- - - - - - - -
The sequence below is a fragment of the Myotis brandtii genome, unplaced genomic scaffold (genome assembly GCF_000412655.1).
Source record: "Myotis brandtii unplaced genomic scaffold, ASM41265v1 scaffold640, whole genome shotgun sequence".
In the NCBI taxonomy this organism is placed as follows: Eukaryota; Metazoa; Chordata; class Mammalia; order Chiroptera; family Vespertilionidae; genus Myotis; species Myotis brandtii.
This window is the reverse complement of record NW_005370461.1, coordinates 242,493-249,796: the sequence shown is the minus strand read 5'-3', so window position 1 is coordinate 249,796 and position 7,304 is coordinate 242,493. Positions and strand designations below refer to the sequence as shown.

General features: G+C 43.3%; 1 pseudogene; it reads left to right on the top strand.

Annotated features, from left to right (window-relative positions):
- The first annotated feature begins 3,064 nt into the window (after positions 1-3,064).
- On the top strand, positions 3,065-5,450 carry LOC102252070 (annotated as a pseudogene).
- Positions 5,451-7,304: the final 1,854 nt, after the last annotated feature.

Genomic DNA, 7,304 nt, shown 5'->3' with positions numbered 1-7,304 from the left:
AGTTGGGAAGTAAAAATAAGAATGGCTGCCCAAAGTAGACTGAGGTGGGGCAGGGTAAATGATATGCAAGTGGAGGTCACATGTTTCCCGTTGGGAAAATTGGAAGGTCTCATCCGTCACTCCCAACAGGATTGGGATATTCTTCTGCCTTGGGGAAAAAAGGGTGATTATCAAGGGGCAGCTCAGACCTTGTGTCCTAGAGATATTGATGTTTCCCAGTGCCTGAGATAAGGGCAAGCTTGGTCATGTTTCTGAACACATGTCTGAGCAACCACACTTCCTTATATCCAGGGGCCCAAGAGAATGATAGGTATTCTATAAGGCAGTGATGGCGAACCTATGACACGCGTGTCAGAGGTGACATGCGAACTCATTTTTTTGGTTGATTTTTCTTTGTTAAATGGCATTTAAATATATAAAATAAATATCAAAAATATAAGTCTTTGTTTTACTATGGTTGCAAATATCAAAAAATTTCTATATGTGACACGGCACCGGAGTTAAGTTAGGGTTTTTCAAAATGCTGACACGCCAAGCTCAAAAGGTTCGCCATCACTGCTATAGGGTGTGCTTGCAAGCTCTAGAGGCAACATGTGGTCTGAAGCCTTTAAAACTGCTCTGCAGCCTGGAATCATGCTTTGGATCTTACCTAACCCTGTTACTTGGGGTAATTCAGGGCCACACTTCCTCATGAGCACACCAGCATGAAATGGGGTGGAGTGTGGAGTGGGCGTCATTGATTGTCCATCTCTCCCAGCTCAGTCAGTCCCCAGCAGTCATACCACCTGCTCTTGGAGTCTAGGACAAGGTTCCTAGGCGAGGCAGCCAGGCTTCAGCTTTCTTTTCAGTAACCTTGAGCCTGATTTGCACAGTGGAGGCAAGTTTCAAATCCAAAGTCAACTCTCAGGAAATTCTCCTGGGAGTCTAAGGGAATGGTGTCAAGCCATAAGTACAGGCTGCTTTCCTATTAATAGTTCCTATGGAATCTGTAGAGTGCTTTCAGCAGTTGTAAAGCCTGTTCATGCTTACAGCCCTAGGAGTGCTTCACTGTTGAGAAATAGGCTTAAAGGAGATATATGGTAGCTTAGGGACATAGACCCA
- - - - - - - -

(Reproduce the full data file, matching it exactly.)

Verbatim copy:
The sequence below is a fragment of the Myotis brandtii genome, unplaced genomic scaffold (genome assembly GCF_000412655.1).
Source record: "Myotis brandtii unplaced genomic scaffold, ASM41265v1 scaffold640, whole genome shotgun sequence".
In the NCBI taxonomy this organism is placed as follows: Eukaryota; Metazoa; Chordata; class Mammalia; order Chiroptera; family Vespertilionidae; genus Myotis; species Myotis brandtii.
This window is the reverse complement of record NW_005370461.1, coordinates 242,493-249,796: the sequence shown is the minus strand read 5'-3', so window position 1 is coordinate 249,796 and position 7,304 is coordinate 242,493. Positions and strand designations below refer to the sequence as shown.

General features: G+C 43.3%; 1 pseudogene; it reads left to right on the top strand.

Annotated features, from left to right (window-relative positions):
- The first annotated feature begins 3,064 nt into the window (after positions 1-3,064).
- On the top strand, positions 3,065-5,450 carry LOC102252070 (annotated as a pseudogene).
- Positions 5,451-7,304: the final 1,854 nt, after the last annotated feature.

Genomic DNA, 7,304 nt, shown 5'->3' with positions numbered 1-7,304 from the left:
AGTTGGGAAGTAAAAATAAGAATGGCTGCCCAAAGTAGACTGAGGTGGGGCAGGGTAAATGATATGCAAGTGGAGGTCACATGTTTCCCGTTGGGAAAATTGGAAGGTCTCATCCGTCACTCCCAACAGGATTGGGATATTCTTCTGCCTTGGGGAAAAAAGGGTGATTATCAAGGGGCAGCTCAGACCTTGTGTCCTAGAGATATTGATGTTTCCCAGTGCCTGAGATAAGGGCAAGCTTGGTCATGTTTCTGAACACATGTCTGAGCAACCACACTTCCTTATATCCAGGGGCCCAAGAGAATGATAGGTATTCTATAAGGCAGTGATGGCGAACCTATGACACGCGTGTCAGAGGTGACATGCGAACTCATTTTTTTGGTTGATTTTTCTTTGTTAAATGGCATTTAAATATATAAAATAAATATCAAAAATATAAGTCTTTGTTTTACTATGGTTGCAAATATCAAAAAATTTCTATATGTGACACGGCACCGGAGTTAAGTTAGGGTTTTTCAAAATGCTGACACGCCAAGCTCAAAAGGTTCGCCATCACTGCTATAGGGTGTGCTTGCAAGCTCTAGAGGCAACATGTGGTCTGAAGCCTTTAAAACTGCTCTGCAGCCTGGAATCATGCTTTGGATCTTACCTAACCCTGTTACTTGGGGTAATTCAGGGCCACACTTCCTCATGAGCACACCAGCATGAAATGGGGTGGAGTGTGGAGTGGGCGTCATTGATTGTCCATCTCTCCCAGCTCAGTCAGTCCCCAGCAGTCATACCACCTGCTCTTGGAGTCTAGGACAAGGTTCCTAGGCGAGGCAGCCAGGCTTCAGCTTTCTTTTCAGTAACCTTGAGCCTGATTTGCACAGTGGAGGCAAGTTTCAAATCCAAAGTCAACTCTCAGGAAATTCTCCTGGGAGTCTAAGGGAATGGTGTCAAGCCATAAGTACAGGCTGCTTTCCTATTAATAGTTCCTATGGAATCTGTAGAGTGCTTTCAGCAGTTGTAAAGCCTGTTCATGCTTACAGCCCTAGGAGTGCTTCACTGTTGAGAAATAGGCTTAAAGGAGATATATGGTAGCTTAGGGACATAGACCCA